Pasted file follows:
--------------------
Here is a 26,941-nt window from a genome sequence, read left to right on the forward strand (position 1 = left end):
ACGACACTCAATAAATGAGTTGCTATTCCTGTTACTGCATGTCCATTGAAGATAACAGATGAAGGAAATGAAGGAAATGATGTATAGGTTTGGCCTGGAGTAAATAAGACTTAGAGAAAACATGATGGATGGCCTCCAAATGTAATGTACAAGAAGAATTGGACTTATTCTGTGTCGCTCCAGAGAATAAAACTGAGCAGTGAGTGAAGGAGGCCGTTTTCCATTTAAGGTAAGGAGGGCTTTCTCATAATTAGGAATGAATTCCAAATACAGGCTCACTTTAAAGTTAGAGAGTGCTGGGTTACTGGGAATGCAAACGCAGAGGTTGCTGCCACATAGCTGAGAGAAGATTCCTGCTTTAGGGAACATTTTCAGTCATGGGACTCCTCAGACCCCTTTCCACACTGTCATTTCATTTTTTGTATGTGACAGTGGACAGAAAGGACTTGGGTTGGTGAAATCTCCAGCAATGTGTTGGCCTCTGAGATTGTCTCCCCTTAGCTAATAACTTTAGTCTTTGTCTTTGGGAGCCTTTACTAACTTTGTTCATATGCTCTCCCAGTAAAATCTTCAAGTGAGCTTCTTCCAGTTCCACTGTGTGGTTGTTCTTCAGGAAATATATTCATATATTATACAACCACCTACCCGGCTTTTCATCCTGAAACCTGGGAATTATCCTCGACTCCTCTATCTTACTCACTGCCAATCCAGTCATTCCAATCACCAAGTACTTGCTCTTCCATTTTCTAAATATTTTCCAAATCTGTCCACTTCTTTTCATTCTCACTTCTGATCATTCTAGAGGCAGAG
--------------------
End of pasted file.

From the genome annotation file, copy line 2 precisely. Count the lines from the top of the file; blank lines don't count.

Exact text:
ACGACACTCAATAAATGAGTTGCTATTCCTGTTACTGCATGTCCATTGAAGATAACAGATGAAGGAAATGAAGGAAATGATGTATAGGTTTGGCCTGGAGTAAATAAGACTTAGAGAAAACATGATGGATGGCCTCCAAATGTAATGTACAAGAAGAATTGGACTTATTCTGTGTCGCTCCAGAGAATAAAACTGAGCAGTGAGTGAAGGAGGCCGTTTTCCATTTAAGGTAAGGAGGGCTTTCTCATAATTAGGAATGAATTCCAAATACAGGCTCACTTTAAAGTTAGAGAGTGCTGGGTTACTGGGAATGCAAACGCAGAGGTTGCTGCCACATAGCTGAGAGAAGATTCCTGCTTTAGGGAACATTTTCAGTCATGGGACTCCTCAGACCCCTTTCCACACTGTCATTTCATTTTTTGTATGTGACAGTGGACAGAAAGGACTTGGGTTGGTGAAATCTCCAGCAATGTGTTGGCCTCTGAGATTGTCTCCCCTTAGCTAATAACTTTAGTCTTTGTCTTTGGGAGCCTTTACTAACTTTGTTCATATGCTCTCCCAGTAAAATCTTCAAGTGAGCTTCTTCCAGTTCCACTGTGTGGTTGTTCTTCAGGAAATATATTCATATATTATACAACCACCTACCCGGCTTTTCATCCTGAAACCTGGGAATTATCCTCGACTCCTCTATCTTACTCACTGCCAATCCAGTCATTCCAATCACCAAGTACTTGCTCTTCCATTTTCTAAATATTTTCCAAATCTGTCCACTTCTTTTCATTCTCACTTCTGATCATTCTAGAGGCAGAG